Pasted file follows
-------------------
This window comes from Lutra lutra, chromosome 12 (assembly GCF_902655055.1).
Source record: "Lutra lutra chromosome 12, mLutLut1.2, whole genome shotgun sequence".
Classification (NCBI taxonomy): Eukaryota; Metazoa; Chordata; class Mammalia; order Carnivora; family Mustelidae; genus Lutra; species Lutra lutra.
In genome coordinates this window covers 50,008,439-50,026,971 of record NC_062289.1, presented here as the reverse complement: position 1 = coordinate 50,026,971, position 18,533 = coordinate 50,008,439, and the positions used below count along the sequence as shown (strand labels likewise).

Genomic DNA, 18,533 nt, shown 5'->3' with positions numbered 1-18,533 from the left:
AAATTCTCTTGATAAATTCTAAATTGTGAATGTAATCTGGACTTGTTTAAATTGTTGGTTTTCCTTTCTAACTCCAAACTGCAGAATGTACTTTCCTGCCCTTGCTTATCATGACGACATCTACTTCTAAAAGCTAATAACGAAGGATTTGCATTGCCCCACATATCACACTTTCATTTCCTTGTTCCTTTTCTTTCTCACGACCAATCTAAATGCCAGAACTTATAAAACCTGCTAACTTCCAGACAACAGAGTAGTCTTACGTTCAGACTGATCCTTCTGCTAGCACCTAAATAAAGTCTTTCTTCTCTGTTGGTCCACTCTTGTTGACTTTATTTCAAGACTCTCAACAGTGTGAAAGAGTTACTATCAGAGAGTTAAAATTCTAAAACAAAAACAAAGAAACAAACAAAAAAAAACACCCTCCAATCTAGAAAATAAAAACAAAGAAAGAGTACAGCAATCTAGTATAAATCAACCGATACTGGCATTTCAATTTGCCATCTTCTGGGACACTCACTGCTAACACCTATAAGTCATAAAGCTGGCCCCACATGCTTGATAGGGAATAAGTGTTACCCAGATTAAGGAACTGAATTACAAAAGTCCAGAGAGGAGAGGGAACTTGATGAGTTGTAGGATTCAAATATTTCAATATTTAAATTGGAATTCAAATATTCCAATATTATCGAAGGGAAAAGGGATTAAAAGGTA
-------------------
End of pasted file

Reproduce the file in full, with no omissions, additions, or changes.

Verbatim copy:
This window comes from Lutra lutra, chromosome 12 (assembly GCF_902655055.1).
Source record: "Lutra lutra chromosome 12, mLutLut1.2, whole genome shotgun sequence".
Classification (NCBI taxonomy): Eukaryota; Metazoa; Chordata; class Mammalia; order Carnivora; family Mustelidae; genus Lutra; species Lutra lutra.
In genome coordinates this window covers 50,008,439-50,026,971 of record NC_062289.1, presented here as the reverse complement: position 1 = coordinate 50,026,971, position 18,533 = coordinate 50,008,439, and the positions used below count along the sequence as shown (strand labels likewise).

Genomic DNA, 18,533 nt, shown 5'->3' with positions numbered 1-18,533 from the left:
AAATTCTCTTGATAAATTCTAAATTGTGAATGTAATCTGGACTTGTTTAAATTGTTGGTTTTCCTTTCTAACTCCAAACTGCAGAATGTACTTTCCTGCCCTTGCTTATCATGACGACATCTACTTCTAAAAGCTAATAACGAAGGATTTGCATTGCCCCACATATCACACTTTCATTTCCTTGTTCCTTTTCTTTCTCACGACCAATCTAAATGCCAGAACTTATAAAACCTGCTAACTTCCAGACAACAGAGTAGTCTTACGTTCAGACTGATCCTTCTGCTAGCACCTAAATAAAGTCTTTCTTCTCTGTTGGTCCACTCTTGTTGACTTTATTTCAAGACTCTCAACAGTGTGAAAGAGTTACTATCAGAGAGTTAAAATTCTAAAACAAAAACAAAGAAACAAACAAAAAAAAACACCCTCCAATCTAGAAAATAAAAACAAAGAAAGAGTACAGCAATCTAGTATAAATCAACCGATACTGGCATTTCAATTTGCCATCTTCTGGGACACTCACTGCTAACACCTATAAGTCATAAAGCTGGCCCCACATGCTTGATAGGGAATAAGTGTTACCCAGATTAAGGAACTGAATTACAAAAGTCCAGAGAGGAGAGGGAACTTGATGAGTTGTAGGATTCAAATATTTCAATATTTAAATTGGAATTCAAATATTCCAATATTATCGAAGGGAAAAGGGATTAAAAGGTA